Bloom is a lawyer, television commentator and single mother, and her multiple roles are evident in her self-assured, media savvy, occasional world-weary tone. Accordingly her book is part social critique, part feminist text, part annotated bibliography, part self-help, part memoir, part comedy and, somewhat oddly, even a recipe book in part. Chapters have titles such as ‘What a Waste It’s Been to Lose Our Minds’ and ‘Reclaiming the Brains God Gave Ya’, as well as ‘solutions’ sections like ‘Recommended Reading’ and ‘Un-Recipes’ (quick meal ideas for when you have better things to do than cook – which in Bloom’s eyes is always).
‘If we buy tabloids and watch celebrity gossip shows to the exclusion of serious news outlets that struggle to cover international stories, we too are to blame’
What really riles Bloom (and she does get riled, and often) is not only that we are living in a culture where beauty is valued over brains, but that millions of women are unthinkingly complicit. Celebrity culture comes in for harsh criticism: “if we buy tabloids and watch celebrity gossip shows to the exclusion of serious news outlets that struggle to cover international stories, we too are to blame”.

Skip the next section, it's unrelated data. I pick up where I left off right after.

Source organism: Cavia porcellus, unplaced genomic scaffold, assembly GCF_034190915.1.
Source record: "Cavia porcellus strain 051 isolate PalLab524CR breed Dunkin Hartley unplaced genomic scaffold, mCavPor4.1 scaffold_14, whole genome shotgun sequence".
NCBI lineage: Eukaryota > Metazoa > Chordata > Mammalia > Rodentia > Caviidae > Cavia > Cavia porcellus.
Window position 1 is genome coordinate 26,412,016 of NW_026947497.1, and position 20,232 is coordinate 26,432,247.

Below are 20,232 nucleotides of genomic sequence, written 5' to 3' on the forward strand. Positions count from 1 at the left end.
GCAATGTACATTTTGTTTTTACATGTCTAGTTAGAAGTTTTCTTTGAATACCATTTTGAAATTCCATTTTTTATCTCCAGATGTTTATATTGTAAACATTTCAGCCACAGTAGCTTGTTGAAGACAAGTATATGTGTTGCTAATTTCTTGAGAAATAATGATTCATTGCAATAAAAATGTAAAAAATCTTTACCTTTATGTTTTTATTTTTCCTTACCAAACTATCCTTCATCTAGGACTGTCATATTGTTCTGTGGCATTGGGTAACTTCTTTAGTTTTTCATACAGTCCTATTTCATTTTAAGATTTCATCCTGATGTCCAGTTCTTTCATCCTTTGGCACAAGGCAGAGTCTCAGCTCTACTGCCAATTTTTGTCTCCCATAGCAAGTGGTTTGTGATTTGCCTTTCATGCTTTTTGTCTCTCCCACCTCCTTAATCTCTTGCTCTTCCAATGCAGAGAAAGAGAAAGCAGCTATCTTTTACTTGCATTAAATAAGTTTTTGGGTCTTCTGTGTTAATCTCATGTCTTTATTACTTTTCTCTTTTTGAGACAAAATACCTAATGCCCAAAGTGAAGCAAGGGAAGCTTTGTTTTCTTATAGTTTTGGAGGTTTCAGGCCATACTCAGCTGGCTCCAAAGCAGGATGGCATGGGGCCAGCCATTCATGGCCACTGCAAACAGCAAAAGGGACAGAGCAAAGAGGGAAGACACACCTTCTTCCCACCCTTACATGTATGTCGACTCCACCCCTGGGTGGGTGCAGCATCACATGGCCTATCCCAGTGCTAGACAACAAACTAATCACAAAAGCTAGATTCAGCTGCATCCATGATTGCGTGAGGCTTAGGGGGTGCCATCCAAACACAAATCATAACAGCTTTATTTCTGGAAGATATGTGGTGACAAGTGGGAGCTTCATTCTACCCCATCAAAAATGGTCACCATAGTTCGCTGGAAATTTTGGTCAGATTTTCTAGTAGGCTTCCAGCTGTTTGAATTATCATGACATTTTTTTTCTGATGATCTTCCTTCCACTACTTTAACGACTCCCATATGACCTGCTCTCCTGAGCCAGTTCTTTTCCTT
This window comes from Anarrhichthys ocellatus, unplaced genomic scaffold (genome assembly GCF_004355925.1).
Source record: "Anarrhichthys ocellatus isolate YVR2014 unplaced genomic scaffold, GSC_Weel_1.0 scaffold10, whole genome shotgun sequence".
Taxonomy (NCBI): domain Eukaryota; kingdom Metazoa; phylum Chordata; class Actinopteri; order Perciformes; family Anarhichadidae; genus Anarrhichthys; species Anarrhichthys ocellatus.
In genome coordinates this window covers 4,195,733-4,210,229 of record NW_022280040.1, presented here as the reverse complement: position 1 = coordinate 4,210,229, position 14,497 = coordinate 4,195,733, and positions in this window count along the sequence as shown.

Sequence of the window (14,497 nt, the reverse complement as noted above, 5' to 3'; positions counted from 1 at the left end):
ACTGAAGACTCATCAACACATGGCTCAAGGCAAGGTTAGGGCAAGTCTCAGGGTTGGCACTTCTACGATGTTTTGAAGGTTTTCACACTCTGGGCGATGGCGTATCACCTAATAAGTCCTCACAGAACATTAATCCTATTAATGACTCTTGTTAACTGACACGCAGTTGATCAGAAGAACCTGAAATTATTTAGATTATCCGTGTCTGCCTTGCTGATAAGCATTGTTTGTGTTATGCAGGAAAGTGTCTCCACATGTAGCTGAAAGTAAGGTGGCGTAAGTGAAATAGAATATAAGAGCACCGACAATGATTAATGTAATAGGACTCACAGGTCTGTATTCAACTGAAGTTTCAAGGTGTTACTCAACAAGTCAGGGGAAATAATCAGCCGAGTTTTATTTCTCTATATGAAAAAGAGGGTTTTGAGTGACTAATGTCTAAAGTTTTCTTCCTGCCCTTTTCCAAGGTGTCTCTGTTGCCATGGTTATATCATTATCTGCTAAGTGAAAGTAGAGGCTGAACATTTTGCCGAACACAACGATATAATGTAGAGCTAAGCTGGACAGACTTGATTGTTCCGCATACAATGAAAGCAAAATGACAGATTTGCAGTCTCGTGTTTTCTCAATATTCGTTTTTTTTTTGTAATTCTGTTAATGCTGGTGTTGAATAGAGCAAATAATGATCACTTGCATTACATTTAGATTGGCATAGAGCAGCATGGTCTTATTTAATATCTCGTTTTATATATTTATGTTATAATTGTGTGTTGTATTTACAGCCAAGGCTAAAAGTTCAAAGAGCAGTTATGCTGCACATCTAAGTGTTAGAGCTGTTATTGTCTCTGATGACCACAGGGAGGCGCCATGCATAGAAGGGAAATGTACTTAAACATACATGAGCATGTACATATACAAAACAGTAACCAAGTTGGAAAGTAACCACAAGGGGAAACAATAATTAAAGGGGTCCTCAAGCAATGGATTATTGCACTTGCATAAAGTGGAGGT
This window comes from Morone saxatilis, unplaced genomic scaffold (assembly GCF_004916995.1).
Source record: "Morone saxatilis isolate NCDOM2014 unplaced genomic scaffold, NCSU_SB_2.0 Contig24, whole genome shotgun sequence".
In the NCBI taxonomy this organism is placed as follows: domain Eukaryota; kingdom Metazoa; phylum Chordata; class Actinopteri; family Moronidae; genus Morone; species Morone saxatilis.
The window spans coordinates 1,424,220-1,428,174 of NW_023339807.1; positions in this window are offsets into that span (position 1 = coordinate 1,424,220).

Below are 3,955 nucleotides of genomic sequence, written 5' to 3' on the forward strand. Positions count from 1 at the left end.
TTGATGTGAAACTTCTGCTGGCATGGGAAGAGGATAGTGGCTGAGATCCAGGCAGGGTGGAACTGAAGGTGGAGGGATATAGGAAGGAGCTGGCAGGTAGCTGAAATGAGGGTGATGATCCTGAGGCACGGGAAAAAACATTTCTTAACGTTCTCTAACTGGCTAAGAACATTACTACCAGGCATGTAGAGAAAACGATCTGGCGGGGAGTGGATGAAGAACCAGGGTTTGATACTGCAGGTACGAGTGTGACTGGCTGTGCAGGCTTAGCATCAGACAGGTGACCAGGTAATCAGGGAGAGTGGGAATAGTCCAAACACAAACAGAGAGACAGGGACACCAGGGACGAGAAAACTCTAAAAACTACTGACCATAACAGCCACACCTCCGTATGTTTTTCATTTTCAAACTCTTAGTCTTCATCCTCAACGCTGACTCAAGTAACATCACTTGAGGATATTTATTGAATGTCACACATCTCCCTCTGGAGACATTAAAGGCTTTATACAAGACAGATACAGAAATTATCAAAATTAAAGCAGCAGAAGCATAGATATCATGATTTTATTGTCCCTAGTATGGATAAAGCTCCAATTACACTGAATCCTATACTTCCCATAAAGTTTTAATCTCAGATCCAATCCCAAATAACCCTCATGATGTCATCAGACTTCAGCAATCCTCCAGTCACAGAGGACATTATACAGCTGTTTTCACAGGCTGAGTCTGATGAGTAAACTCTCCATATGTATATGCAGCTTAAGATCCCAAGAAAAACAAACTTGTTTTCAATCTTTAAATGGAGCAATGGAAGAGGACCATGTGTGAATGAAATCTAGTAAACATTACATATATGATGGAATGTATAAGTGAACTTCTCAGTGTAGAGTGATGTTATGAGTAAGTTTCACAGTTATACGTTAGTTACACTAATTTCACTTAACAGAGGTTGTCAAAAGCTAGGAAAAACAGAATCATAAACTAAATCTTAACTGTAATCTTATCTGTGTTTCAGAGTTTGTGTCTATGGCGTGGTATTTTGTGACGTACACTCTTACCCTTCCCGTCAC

Here, Bloom is in a difficult situation – she is after all a small screen celebrity, groomed to within an inch of her life, white teeth on show, smiling from her book jacket. She could be on the cover of a glossy magazine herself. She is quick to point out that this image is not the ‘real’ her, so why present that image? The dichotomy between brainy, switched on women and celebrity-obsessed, uber-groomed women isn’t directly addressed.
In deriding women who choose to ‘waste’ their brain cells worrying about what to wear, Bloom taps into a dubious willingness of some women to define themselves against other women’s perceived shortcomings. It’s an uncomfortable, and gendered, issue hidden in the book that could really be explored further.
It’s hardly a revelation that we would probably be better, more rounded, people if we read less Hello! magazine and thought more about how to combat climate change and studied up on world affairs; yet Bloom’s argument is fresh, funny and demands attention. Think is thus both very engaging and strangely flimsy. The earlier chapters are impassioned and humorous but they trail off into lists and anecdotes. ‘Un-Recipes’ makes a rather bathetic end to an impassioned personal manifesto. As a whole Think reads more like a series of columns than a coherent book – but you can whip through it in a couple of sittings, laughing (as well as thinking) along the way.